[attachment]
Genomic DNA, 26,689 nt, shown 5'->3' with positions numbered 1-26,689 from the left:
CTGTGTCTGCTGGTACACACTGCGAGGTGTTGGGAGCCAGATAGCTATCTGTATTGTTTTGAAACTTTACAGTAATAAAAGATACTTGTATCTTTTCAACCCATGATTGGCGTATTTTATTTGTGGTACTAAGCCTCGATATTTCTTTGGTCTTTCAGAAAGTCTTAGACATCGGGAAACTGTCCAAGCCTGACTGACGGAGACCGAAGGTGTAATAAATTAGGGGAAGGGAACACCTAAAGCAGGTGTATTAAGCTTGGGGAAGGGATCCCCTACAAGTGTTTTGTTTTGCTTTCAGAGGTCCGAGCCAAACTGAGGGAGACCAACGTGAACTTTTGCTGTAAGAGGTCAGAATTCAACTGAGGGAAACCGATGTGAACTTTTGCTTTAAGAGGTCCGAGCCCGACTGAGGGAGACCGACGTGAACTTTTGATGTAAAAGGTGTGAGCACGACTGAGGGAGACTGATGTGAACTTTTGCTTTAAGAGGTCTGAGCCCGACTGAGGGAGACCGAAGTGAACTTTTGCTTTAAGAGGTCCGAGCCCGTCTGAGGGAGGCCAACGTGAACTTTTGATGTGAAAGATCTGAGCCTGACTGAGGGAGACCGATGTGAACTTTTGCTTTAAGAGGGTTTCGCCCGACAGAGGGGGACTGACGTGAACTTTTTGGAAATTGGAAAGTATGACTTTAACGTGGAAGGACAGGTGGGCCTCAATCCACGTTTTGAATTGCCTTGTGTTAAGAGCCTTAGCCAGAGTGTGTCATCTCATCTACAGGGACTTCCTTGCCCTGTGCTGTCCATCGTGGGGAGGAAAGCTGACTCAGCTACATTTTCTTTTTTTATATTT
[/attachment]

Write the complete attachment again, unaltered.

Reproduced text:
Genomic DNA, 26,689 nt, shown 5'->3' with positions numbered 1-26,689 from the left:
CTGTGTCTGCTGGTACACACTGCGAGGTGTTGGGAGCCAGATAGCTATCTGTATTGTTTTGAAACTTTACAGTAATAAAAGATACTTGTATCTTTTCAACCCATGATTGGCGTATTTTATTTGTGGTACTAAGCCTCGATATTTCTTTGGTCTTTCAGAAAGTCTTAGACATCGGGAAACTGTCCAAGCCTGACTGACGGAGACCGAAGGTGTAATAAATTAGGGGAAGGGAACACCTAAAGCAGGTGTATTAAGCTTGGGGAAGGGATCCCCTACAAGTGTTTTGTTTTGCTTTCAGAGGTCCGAGCCAAACTGAGGGAGACCAACGTGAACTTTTGCTGTAAGAGGTCAGAATTCAACTGAGGGAAACCGATGTGAACTTTTGCTTTAAGAGGTCCGAGCCCGACTGAGGGAGACCGACGTGAACTTTTGATGTAAAAGGTGTGAGCACGACTGAGGGAGACTGATGTGAACTTTTGCTTTAAGAGGTCTGAGCCCGACTGAGGGAGACCGAAGTGAACTTTTGCTTTAAGAGGTCCGAGCCCGTCTGAGGGAGGCCAACGTGAACTTTTGATGTGAAAGATCTGAGCCTGACTGAGGGAGACCGATGTGAACTTTTGCTTTAAGAGGGTTTCGCCCGACAGAGGGGGACTGACGTGAACTTTTTGGAAATTGGAAAGTATGACTTTAACGTGGAAGGACAGGTGGGCCTCAATCCACGTTTTGAATTGCCTTGTGTTAAGAGCCTTAGCCAGAGTGTGTCATCTCATCTACAGGGACTTCCTTGCCCTGTGCTGTCCATCGTGGGGAGGAAAGCTGACTCAGCTACATTTTCTTTTTTTATATTT